Let Your faithful love come to me, Lord, Your salvation, as You promised. Then I can answer the one who taunts me, for I trust in Your word. Never take the word of truth from my mouth, for I hope in Your judgments. I will always keep Your law, forever and ever. I will walk freely in an open place because I seek Your precepts. I will speak of Your decrees before kings and not be ashamed. I delight in Your commands, which I love. I will lift up my hands to Your commands, which I love, and will meditate on Your statutes (Psalm vv. 41-48).

Down through the ages some have dared to proclaim the Word of God at the risk of endangering their lives or reputations. In 1521, Martin Luther was excommunicated by Pope Leo X. Charles V, emperor of the Holy Roman Empire, ordered him to appear before the Diet (meeting) of princes, nobles, and clergymen at Worms, Germany. They demanded that Luther recant his beliefs, but he refused.

Unless I am convinced by the testimony of the Scriptures or by clear reasons (for I do not trust either in the pope or in councils alone, since it is well-known that they have often erred and contradicted themselves), I am bound by the Scriptures… and my conscience is captive to the Word of God. I cannot and I will not retract anything!

This psalmist vows to “speak of [Your] statutes before kings” (v. 46). In his day that would have been a dangerous thing to do, as it is in some parts of the world today. People like Georgi Vins and my friends, Earl Poysti and Bark and Carleen Fahnestock, boldly proclaim the Word in hostile environments and under adverse circumstances.

Several other bold personal assertions are made in these verses: “I trust in Your word” (v. 42). “I hope in Your judgments” (v. 43). “I will always keep Your law” (v. 44).”I delight in Your commands which I love” (v. 47).

Here is a person with a passion for God’s Word. He is obsessed with it. He thinks about it constantly. As the Word dominates his thoughts, it changes his life and frees him to face life unafraid.

Personal Prayer

O Lord, let me become so immersed in your Word that I share it freely wherever I go—whether in the company of colleagues or kings!

“Eccentric” Christians

God is enthroned above the circle of the earth; its inhabitants are like grasshoppers.—Isaiah 40:22

The man-centered focus that is creeping into today’s church must be resisted at all costs. Such matters as disciplining children, dealing with marital problems, and establishing proper priorities should be addressed also, but we must be careful that “market forces” do not mold our theology.

It could be argued that our problems are so acute because we are deficient in our knowledge of God. The context in which we think and feel is so limited that it is no wonder our souls feel stifled and claustrophobic. One preacher describes our condition in this way: “We are like Peter trying to walk on the water but becoming so engrossed in the winds and the waves that we lose sight of the all-sufficient Christ who is right there beside us. The immediate environment has blotted out the sense of the eternal.”

This is why I have chosen today’s reading from the magnificent book of Isaiah. The prophet does what a doctor would do upon visiting a patient with a minor sickness and finding the windows shut fast and the room lacking in oxygen. He would throw open the windows and invite the patient to inhale the purer air. “Take a deep breath of the oxygen of the Spirit,” Isaiah is saying in effect. “See how great and powerful God is. Set your problems in the context of His omnipotence.”

We become like the thing we focus on. If we center on man rather than God, then we ought not be surprised if we finish up off center—eccentric.


O God, save me from being an off-center Christian and thus an eccentric Christian—the true meaning of that term. May my primary focus be always on You. Grant it, dear Lord. In Jesus’ name I pray. Amen.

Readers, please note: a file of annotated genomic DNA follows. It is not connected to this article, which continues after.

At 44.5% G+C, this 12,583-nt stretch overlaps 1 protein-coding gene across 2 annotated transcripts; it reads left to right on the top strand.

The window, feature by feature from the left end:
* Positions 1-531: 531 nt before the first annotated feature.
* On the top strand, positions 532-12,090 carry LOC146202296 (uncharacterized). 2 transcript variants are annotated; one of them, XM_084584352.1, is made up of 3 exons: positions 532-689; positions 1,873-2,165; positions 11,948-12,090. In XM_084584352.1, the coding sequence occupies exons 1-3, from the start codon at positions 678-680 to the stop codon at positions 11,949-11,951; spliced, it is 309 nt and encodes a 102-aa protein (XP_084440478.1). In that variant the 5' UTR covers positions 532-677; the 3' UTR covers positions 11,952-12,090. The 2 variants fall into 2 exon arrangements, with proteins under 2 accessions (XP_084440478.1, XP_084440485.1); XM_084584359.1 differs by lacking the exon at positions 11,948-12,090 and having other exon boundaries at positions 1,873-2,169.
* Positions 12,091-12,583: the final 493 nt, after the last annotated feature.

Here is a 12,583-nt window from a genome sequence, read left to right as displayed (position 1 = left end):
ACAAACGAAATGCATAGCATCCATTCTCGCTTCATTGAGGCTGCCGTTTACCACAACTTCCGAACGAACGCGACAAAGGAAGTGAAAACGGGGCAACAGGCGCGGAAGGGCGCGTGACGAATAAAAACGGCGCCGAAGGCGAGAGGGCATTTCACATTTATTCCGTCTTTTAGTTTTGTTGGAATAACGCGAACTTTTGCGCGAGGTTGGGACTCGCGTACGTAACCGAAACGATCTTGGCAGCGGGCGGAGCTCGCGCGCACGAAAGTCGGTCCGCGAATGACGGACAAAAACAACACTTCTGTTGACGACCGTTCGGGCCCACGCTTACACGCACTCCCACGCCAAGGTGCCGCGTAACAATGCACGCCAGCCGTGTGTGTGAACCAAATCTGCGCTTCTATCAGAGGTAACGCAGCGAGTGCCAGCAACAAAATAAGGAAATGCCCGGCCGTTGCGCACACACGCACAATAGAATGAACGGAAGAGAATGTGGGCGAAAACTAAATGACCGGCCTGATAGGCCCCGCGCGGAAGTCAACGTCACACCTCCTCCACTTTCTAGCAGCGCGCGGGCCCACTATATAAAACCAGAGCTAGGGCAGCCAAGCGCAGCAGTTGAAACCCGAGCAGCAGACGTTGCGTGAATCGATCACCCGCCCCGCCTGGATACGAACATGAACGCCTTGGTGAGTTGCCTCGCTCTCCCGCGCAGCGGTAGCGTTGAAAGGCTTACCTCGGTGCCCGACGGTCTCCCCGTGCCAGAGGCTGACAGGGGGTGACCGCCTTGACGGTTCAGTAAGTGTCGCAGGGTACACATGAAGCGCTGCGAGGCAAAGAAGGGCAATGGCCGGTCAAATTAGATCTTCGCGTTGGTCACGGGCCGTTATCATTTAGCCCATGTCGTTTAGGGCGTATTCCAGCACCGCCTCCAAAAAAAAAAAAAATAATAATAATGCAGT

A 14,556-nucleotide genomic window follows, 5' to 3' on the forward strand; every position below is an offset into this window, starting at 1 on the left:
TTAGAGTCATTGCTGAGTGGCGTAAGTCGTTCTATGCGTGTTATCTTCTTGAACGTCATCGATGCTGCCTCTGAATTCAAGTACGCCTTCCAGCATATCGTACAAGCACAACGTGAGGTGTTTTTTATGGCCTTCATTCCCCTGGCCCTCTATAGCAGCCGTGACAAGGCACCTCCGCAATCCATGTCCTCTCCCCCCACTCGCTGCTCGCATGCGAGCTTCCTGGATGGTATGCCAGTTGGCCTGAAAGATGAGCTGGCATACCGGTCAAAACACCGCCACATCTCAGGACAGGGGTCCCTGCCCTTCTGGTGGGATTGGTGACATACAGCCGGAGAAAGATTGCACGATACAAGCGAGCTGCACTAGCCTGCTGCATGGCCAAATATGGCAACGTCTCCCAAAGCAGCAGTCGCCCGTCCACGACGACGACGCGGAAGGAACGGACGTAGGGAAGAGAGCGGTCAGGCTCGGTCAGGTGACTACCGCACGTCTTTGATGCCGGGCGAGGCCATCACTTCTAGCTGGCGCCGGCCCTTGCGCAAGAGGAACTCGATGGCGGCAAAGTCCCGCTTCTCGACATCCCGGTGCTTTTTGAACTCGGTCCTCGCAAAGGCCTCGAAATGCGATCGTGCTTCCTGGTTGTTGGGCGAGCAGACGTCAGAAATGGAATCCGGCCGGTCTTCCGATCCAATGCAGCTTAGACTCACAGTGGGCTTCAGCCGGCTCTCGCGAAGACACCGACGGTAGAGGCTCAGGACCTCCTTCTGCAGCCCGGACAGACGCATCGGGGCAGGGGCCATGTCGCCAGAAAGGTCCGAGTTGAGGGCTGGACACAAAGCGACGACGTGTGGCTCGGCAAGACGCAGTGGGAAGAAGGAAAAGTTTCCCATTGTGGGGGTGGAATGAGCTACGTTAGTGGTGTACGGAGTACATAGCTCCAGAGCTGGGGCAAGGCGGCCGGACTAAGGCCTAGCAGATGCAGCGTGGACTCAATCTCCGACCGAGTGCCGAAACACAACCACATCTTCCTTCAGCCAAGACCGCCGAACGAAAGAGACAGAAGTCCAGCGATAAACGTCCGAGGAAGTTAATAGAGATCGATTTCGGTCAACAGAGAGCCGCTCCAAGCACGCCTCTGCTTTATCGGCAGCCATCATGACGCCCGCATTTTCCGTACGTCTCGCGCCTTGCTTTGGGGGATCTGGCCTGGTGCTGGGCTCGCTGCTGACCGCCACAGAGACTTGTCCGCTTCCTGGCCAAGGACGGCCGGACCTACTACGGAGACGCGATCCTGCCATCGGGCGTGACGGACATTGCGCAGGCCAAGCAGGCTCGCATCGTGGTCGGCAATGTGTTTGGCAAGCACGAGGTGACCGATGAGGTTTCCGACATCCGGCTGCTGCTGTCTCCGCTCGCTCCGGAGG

Further Study

2Co 4:13-18; Heb 3:1; 12:2; Ps 141:8

What was Paul’s focus?

What is the exhortation of the writer of Hebrews?

The Sanctity of the Family

Acts 16:30-34

It was Felix Adler who described family as “the miniature commonwealth upon whose integrity the safety of the larger commonwealth depends.” Pope John XXIII said simply, “Family is the first and essential cell of human society.” The breakdown of marriages and, therefore, families has a cumulative effect on the larger society.

Our families shape our value systems, hand down a religious heritage, create our work ethic and model how we view marriage and raise children. It is because of this that Salvationists commit themselves to uphold the sanctity of marriage and family life.

We speak of “the family of God” as an image of the Church, and of a “bridegroom and his bride” as a picture of Christ in relation to His Church.

The greatest evangelical potential is found in communicating the gospel through the family. Paul knew this when he promised the Philippian jailer:

“Believe in the Lord Jesus, and you will be saved—you and your household” (Acts 16:31).

By viewing marriages and families as a “sanctity” to uphold, we are saying that there is a holiness about these relationships. They are a gift from God and must not be profaned.

Our families are the communities of faith to which we first belong. Devotions, mealtime prayers and bedtime benedictions bind families together with spiritual strength. The International Spiritual Life Commission calls Salvationists to “restore the family to its central position in passing on the faith, to generate resources to help parents grow together in faithful love and lead their children into wholeness, with hearts on fire for God and His mission.”

In a world of shifting values, it is good to be reminded that the witness of a family is not passe. As Shaw Clifton writes, “Happy and successful marriages outnumber those that eventually break down. Marriage is as popular as ever.”

Fathers have a significant impact upon how their children will perceive God the Father, and mothers are without equal in influencing children to faith. Marriage and family life have a sanctity that must be protected.

If ever there is a fight worth fighting, this is it! This is the battle for the home. Let us fight the good fight with all our might.

Richard Munn, The War Cry